Nicole Seaman

Director of FRM Operations
Staff member
Learning objectives: Calculate and compare the payoffs from hedging strategies involving forward contracts and options. Calculate and compare the payoffs from speculative strategies involving futures and options. Describe arbitrageurs' strategy and calculate an arbitrage payoff. Describe some of the risks that can arise from the use of derivatives


21.9.1. Ralph creates a portfolio with two positions: a short call and a short put with identical maturities on the same stock that has a current price, S(0) = $20.00. His short call with a strike price, K1 = $22.00 has a premium, c1 = $1.75. His short put with a strike price, K2 = $18.00 has a premium, p1 = $1.25. Both options are out-of-the-money by the same amount of $2.00. Recall that option profit is equal to the payoff net of the premium and we (typically) ignore the impact of discounting. On the future date with both options mature, under which future stock price scenario is Ralph's trade profitable?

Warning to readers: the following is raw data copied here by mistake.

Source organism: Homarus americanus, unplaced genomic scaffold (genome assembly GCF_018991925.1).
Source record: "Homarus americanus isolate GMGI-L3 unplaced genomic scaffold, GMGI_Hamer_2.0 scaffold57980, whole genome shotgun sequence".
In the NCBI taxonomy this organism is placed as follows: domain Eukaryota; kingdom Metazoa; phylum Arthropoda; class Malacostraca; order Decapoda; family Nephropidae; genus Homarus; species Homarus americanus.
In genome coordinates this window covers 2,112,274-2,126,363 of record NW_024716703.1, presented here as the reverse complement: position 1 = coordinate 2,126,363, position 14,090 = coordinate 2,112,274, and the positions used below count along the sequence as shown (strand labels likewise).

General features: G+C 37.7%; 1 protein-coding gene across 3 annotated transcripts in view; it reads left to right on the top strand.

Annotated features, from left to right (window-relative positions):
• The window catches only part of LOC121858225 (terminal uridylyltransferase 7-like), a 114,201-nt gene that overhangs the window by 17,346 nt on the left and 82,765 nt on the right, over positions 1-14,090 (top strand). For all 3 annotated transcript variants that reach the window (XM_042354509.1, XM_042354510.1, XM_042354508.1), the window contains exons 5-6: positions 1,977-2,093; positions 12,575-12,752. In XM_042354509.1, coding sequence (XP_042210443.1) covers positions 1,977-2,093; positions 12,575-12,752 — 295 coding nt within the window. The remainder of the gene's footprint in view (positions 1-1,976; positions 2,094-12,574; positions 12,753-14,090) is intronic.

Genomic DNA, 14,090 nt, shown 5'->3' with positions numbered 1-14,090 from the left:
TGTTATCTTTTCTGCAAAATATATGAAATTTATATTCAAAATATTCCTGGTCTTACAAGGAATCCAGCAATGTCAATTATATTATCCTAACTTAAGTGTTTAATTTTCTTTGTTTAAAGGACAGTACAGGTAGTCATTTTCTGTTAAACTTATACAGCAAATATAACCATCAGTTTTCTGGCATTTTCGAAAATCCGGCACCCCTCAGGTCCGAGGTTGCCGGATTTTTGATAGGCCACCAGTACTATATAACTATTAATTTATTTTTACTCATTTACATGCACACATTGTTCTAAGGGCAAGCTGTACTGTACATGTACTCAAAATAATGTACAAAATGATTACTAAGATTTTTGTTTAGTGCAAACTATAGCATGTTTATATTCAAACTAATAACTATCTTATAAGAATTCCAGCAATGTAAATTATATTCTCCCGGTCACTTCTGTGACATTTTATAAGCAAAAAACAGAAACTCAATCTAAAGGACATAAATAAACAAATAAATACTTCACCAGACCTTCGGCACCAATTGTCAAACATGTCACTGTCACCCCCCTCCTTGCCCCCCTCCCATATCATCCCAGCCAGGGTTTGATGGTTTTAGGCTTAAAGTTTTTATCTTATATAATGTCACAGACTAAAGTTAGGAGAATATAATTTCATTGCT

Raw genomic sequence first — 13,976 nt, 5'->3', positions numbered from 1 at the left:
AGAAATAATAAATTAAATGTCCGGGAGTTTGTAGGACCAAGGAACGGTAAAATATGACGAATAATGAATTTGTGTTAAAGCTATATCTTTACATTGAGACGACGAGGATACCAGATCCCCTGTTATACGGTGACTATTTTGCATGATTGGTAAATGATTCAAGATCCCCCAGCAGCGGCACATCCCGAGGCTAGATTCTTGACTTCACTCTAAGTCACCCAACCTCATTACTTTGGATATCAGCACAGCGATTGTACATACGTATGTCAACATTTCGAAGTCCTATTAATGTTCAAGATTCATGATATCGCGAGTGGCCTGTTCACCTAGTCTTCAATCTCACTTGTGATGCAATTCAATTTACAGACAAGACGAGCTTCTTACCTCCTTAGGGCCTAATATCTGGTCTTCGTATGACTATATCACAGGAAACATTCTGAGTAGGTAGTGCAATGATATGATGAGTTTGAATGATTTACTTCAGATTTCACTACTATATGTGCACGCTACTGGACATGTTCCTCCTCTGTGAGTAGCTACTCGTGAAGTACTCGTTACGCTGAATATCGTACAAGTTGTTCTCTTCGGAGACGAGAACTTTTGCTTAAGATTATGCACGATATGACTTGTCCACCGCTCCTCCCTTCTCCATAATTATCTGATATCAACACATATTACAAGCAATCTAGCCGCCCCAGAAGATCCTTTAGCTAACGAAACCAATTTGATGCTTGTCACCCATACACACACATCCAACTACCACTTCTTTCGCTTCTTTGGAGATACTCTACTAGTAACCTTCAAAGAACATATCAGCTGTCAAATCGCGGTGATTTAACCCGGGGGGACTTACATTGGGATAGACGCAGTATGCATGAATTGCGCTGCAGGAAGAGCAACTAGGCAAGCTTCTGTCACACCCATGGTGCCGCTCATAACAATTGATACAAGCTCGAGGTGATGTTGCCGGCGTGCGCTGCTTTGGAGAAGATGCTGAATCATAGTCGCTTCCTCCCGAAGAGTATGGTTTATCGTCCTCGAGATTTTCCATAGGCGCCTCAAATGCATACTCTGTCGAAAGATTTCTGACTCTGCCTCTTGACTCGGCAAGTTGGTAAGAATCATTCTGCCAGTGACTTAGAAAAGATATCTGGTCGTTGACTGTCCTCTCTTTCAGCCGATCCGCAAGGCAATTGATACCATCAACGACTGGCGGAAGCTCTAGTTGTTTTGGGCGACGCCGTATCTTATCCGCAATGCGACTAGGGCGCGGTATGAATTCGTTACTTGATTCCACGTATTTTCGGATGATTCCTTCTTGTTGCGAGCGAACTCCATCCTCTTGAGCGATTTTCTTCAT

a. If the stock price falls within $15.00 and $25.00
b. His portfolio will always generate a small profit
c. If the stock price is less than $18.00 or greater than $22.00
d. His portfolio will generate a small profit if volatility decreases

21.9.2. Peter creates a portfolio with the following two positions with identical maturities: a long forward contract with delivery price equal to K dollars; and a long European put option with a strike price equal to K + $3.00. Recall that the payoff excludes the premium. Which statement is TRUE about this portfolio's payoff?

a. The payoff must be less than $3.00; i.e. maximum of $3.00
b. The payoff must be at least $3.00; i.e., minimum of $3.00
c. The payoff is equal to $3.00 regardless of the future asset price
d. We need the current asset price to answer the question

21.9.3. A new trader has $10,000.00 to invest in a stock or options on the stock. The current price of the stock is $20.00. She is interested in out-of-the-money European call options that mature in one year. The strike price is $28.00 and the call premium is $2.50; i.e., S(0) = $20.00, K = $28.00, and c = $2.50. Therefore, she can either purchase 500 shares or $10,000 ÷ $2.50 = 4,000 options. If we ignore the impact of discounting, what is the breakeven stock price for the two strategies? (Note: this is inspired by GARP's EOC Question 4.20).

a. $18.43
b. $25.50
c. $32.00
d. $47.72

Answers here: